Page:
The Basics of Grantor Retained Annuity Trusts
- April Hicks
Jun 21, 2021
Estate plans are crafted to address the needs of each individual, which means that no two plans are alike. But there is a reason so many estate plans use trusts. Trusts can help protect your assets, reduce or eliminate gift and estate taxes, and ensure a smooth transfer of wealth to the next generation. And you don’t need to have a lot of wealth to benefit from a trust. In fact, even if you don’t have the means to fully part with your assets now, you can set up your trust so that it provides you with income support while you’re still living.
What Is a GRAT?
A grantor retained annuity trust (GRAT) is an irrevocable trust that you create to benefit both you and your heirs. When you transfer assets into a GRAT, you retain the rights to the assets that you contributed, up to the entire principal balance. That principal is returned to you over the GRAT term in the form of annuity payments. The asset appreciation that remains in the trust is then either distributed to your beneficiaries or transferred to a separate account and held in trust for their future benefit.
Tax Consequences of a GRAT
GRATs are not completely tax-free transfers of wealth, but they can help reduce or eliminate taxes.
When you transfer assets into a GRAT, you will owe gift taxes in the current year based on the presumed future value of the assets that will remain at the end of the annuity term. The IRS presumes that your assets will generate a rate of return using the interest rates outlined in Code Section 7520, which is tied to the applicable federal rate (AFR). If this amount exceeds the $15,000 per-beneficiary annual gift tax exclusion, your gift will reduce your lifetime estate tax exemption.
A GRAT is considered a grantor trust, which means that for income tax purposes, you and your trust are indistinguishable. This has two consequences. First, it means that you are responsible for paying income tax on income that the GRAT earns. If trust assets generate interest or capital gains, you must report them on your income tax return. Second, since the annuity payments are merely a transfer of principal between the same taxpayer, the annuity payments will not be taxable to you.
At the end of the GRAT term, the remainder will transfer to your beneficiaries. This transfer will have no effect on your estate tax and will not be taxable to your beneficiaries. The one exception to this rule is if you pass away during the GRAT term, before all annuity payments have been made. In this instance, the GRAT’s appreciation will be included in your estate. As long as you outlive the GRAT term, the remainder (i.e., the asset appreciation that exceeds the IRS’s presumed asset growth) is not taxable to you or your beneficiaries.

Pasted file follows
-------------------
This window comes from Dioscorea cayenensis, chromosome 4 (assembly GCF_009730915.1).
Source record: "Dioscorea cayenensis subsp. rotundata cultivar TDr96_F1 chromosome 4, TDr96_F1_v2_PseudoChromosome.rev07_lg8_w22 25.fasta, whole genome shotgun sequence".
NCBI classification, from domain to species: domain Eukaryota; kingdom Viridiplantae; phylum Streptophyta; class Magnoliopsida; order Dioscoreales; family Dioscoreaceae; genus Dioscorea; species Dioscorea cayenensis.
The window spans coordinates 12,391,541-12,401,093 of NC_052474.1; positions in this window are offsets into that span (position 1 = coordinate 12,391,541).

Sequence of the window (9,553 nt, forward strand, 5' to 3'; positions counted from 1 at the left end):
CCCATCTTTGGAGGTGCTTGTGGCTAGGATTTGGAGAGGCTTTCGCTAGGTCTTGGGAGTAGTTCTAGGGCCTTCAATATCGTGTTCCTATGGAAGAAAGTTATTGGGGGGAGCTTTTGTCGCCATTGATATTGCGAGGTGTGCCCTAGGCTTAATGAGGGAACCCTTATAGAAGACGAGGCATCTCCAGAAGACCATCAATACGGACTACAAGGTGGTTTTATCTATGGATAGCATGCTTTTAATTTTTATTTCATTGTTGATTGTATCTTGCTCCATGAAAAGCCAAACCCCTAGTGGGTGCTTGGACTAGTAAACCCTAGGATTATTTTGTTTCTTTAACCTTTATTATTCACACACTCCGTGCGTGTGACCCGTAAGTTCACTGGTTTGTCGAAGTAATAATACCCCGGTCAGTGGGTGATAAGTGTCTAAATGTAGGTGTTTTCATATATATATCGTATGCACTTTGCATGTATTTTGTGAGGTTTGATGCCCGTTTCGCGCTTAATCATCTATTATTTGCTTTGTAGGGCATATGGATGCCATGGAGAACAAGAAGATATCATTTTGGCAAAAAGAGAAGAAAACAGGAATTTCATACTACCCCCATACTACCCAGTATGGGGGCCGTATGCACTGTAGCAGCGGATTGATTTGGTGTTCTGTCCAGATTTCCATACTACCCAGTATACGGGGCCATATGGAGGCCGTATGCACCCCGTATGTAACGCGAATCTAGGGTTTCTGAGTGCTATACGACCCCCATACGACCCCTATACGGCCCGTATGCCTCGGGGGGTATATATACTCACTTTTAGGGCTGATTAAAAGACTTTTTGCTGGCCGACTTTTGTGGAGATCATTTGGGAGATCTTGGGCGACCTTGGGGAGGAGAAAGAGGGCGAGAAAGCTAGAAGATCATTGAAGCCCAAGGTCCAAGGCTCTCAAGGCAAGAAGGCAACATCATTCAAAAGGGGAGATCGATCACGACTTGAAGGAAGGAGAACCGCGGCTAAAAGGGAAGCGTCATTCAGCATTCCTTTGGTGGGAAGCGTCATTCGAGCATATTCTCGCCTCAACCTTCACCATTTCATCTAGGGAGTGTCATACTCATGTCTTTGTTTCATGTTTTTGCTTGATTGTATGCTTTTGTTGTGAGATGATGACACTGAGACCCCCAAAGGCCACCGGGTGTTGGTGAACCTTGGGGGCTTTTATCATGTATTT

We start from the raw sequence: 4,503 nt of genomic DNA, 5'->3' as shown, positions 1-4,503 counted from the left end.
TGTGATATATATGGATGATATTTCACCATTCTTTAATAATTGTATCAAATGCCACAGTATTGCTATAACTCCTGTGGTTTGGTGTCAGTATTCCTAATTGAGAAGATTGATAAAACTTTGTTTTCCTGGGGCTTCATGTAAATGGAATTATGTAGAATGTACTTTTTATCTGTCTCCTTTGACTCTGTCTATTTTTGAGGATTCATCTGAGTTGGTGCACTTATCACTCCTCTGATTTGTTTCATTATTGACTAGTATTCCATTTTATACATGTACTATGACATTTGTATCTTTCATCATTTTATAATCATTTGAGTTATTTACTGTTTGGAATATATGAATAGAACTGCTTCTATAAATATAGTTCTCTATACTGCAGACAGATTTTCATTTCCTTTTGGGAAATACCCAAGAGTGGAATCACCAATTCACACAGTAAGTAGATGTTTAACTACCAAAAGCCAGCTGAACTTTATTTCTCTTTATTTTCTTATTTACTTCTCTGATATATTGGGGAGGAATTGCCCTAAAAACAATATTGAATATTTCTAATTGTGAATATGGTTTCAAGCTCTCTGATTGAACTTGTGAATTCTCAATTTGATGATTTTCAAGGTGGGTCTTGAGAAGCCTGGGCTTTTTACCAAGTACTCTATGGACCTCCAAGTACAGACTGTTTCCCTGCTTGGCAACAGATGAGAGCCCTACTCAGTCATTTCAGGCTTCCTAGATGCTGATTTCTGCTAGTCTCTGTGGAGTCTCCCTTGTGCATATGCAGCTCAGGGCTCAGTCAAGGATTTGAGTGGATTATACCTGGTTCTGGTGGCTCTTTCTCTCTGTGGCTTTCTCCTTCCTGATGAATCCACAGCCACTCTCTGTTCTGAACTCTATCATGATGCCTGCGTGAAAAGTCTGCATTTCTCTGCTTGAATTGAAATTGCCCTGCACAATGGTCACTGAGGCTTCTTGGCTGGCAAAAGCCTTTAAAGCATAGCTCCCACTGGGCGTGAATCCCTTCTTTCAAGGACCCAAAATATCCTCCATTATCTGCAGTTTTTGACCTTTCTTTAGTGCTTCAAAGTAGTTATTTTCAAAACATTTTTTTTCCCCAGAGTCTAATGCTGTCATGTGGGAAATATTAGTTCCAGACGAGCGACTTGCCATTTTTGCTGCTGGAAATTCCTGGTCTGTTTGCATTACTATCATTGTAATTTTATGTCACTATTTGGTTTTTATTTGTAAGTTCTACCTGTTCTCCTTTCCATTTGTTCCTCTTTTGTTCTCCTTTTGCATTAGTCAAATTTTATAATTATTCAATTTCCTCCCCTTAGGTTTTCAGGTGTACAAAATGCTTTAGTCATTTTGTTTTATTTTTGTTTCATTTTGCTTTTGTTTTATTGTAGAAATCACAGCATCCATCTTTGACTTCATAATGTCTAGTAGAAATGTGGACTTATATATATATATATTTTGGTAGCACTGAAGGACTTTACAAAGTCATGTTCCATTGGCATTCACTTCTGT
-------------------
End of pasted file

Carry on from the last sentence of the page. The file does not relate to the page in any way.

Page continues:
Establishing a GRAT
If you want to establish a GRAT, there are a few things you need to think about.
The GRAT Term
The term of your GRAT must be at least two years, and many individuals choose to keep their GRAT term short — between five and ten years, depending on their age and the types of assets held in the trust. The GRAT term is important for a couple reasons. If you die during the GRAT term, you will recognize no estate tax benefit from your GRAT; the appreciation of GRAT assets will be included in your estate. However, having too short of a GRAT term will limit the amount of appreciation those assets generate. Finding that happy medium can be tricky.
The Assets and Their Expected Appreciation
The best assets for a GRAT are those that are expected to appreciate over the GRAT term. If you transfer assets that lose value over time, you will be responsible for funding the trust so that it can pay the annuity. For a GRAT to be beneficial, the assets must appreciate at a rate that exceeds the rate identified in Section 7520. Fortunately, the Section 7520 interest rate is almost always more conservative than the market, which means that as long as your assets perform at least as well as the market, your GRAT is likely to be a successful investment.
GRATs are popular when the Section 7520 interest rates are at their lowest, because appreciation that exceeds these interest rates transfers to your beneficiaries without ever being taxed. Check with your investment advisor or ask a Level Four advisor on what the best appreciable assets in your portfolio may be.
The estate tax exemption is at an all-time high thru 2025, and thus most people will avoid estate tax. If you died today, it is unlikely your estate would be taxable. However, the legislation that established this high exemption sunsets in just a few years. In 2026, the estate tax exemption reverts to $5 million. It’s important to think about what the tax landscape might look like when you pass away. By using GRATs, you can set up trusts to benefit your heirs without taking too much of a hit to your lifetime exemption, ensuring you have enough to cover your remaining assets at your death.
Planning for Your Future
Estate tax planning is something you can begin at any age, but the earlier you begin, the more opportunities you’ll have to make optimal planning decisions. Reach out to your CRI advisors today if you want to learn about GRATs or other estate tax planning techniques.